There is a myth that trade policy and climate action are inherently at odds. That does not have to be the case. Trade can, and should, be a driver of sustainable innovation, productivity, efficiency, and growth.
Over 1,000 major companies have committed to net-zero emissions by 2050, while 126 countries have formally adopted net-zero goals.
Net-zero describes a state where no new overall emissions are added to the atmosphere and any unavoidable residual emissions are balanced by natural or technological carbon sequestration. The goal is key to keep on track with the Paris Agreement on climate change and keep the global temperature rise to 1.5°C above pre-industrial levels.
Achieving this goal will require deploying new technologies and changing business models. Clean energy needs to be accelerated and there’s much to be gained from energy efficiency. Over two-thirds of global emissions – excluding land-use emissions – are linked to energy needs and energy demands will keep growing.
Climate change goals require urgent global action – drawing on the brightest minds and the latest clean technology.
To support this, governments must introduce sustainable trade policies that enable a swift transition to net-zero.
Eliminate tariffs on climate-friendly goods
Negotiations to cut tariffs on more general environmentally friendly goods have been tried and failed before. Yet never has climate action been such a point of consensus among major trade nations and the private sector. Moving to zero tariffs on the products most commonly used for decarbonization would send the right signals to markets.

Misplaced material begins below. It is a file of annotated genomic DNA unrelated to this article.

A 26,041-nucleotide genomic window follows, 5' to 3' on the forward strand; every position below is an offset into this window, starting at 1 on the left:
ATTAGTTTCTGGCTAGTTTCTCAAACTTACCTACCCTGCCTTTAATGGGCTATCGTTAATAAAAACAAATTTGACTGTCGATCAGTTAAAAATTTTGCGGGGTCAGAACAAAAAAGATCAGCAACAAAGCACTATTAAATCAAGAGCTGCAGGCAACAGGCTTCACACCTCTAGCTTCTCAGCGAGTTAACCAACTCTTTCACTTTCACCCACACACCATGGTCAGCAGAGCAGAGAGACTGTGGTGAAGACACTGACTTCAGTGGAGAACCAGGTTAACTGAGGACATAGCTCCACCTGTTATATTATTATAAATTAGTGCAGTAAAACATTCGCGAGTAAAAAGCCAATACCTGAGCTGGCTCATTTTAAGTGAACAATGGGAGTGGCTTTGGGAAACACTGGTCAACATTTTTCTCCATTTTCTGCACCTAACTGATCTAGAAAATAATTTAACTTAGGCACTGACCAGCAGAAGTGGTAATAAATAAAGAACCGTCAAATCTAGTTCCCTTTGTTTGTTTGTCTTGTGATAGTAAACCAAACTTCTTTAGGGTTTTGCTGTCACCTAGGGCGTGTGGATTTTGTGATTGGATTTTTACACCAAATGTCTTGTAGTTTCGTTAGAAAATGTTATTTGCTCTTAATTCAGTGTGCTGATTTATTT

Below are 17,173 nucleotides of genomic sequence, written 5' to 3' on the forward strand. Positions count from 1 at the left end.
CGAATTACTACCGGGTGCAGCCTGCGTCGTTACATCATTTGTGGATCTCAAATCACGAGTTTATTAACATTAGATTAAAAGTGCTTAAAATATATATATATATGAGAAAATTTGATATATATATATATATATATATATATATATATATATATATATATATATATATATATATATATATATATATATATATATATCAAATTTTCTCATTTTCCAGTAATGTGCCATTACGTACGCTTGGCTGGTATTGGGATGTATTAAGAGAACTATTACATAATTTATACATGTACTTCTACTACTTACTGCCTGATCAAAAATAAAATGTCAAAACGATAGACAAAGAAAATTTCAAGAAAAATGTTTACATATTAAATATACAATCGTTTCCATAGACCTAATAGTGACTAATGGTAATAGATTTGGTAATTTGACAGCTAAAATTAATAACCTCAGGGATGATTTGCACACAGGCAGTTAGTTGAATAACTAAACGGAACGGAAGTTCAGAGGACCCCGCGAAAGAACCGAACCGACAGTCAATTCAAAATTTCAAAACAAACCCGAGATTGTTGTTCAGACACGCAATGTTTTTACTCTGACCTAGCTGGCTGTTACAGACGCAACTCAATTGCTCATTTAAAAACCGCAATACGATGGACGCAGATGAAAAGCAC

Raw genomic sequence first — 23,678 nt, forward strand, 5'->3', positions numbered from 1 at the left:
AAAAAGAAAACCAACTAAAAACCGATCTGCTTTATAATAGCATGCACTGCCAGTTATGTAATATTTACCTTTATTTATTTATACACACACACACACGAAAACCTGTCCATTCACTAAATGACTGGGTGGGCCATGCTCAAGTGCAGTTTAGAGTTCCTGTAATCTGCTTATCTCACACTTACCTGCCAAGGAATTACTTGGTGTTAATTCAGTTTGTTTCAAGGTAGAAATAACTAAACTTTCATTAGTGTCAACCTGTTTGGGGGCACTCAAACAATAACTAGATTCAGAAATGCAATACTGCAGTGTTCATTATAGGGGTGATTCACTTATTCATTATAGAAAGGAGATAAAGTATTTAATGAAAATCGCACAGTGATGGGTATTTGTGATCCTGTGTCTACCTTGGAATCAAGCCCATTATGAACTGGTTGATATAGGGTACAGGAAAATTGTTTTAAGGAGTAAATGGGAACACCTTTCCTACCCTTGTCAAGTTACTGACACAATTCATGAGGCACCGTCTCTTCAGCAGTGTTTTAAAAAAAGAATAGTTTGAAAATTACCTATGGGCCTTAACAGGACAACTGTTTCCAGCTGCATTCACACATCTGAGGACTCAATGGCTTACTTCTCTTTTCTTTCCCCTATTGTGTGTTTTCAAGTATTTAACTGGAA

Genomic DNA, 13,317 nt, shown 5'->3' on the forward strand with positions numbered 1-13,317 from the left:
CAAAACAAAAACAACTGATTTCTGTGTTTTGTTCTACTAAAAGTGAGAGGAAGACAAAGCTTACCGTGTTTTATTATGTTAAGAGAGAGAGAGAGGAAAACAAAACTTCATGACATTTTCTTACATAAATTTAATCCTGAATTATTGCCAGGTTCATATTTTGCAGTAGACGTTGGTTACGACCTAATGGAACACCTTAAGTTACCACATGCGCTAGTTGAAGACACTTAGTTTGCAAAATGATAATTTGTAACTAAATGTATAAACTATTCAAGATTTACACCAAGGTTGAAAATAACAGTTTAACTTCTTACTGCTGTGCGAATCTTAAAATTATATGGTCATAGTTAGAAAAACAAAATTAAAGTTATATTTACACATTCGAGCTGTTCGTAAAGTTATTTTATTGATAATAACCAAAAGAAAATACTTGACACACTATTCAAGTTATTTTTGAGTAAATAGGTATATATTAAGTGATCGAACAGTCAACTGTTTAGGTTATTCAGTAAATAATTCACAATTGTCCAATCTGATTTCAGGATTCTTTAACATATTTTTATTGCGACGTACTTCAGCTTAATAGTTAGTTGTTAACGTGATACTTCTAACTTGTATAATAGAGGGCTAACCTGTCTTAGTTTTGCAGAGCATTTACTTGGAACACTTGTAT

Remove barriers on environmentally friendly services
These are often a critical part of environmental goods, such as the installation and maintenance of renewable energy goods. Several studies point to the deeply intertwined nature of environmental products and services since consumers often value the output – clean energy – rather than the item itself.
Tackle regulatory barriers
We need to learn more about regulatory friction between markets affecting climate action across supply chains. Licensing challenges, technology conformity assessments, and local content requirements can affect the way businesses implement sustainability plans across supply chains. Technical and regulatory standards are a vital part of any government’s toolbox, but these should not unnecessarily increase the costs of adopting technologies that help businesses decarbonize.
Some of these actions may be moved forward more quickly than others. Such steps should be taken without delay as the time for tackling climate change is running short.
Source: World Economic Forum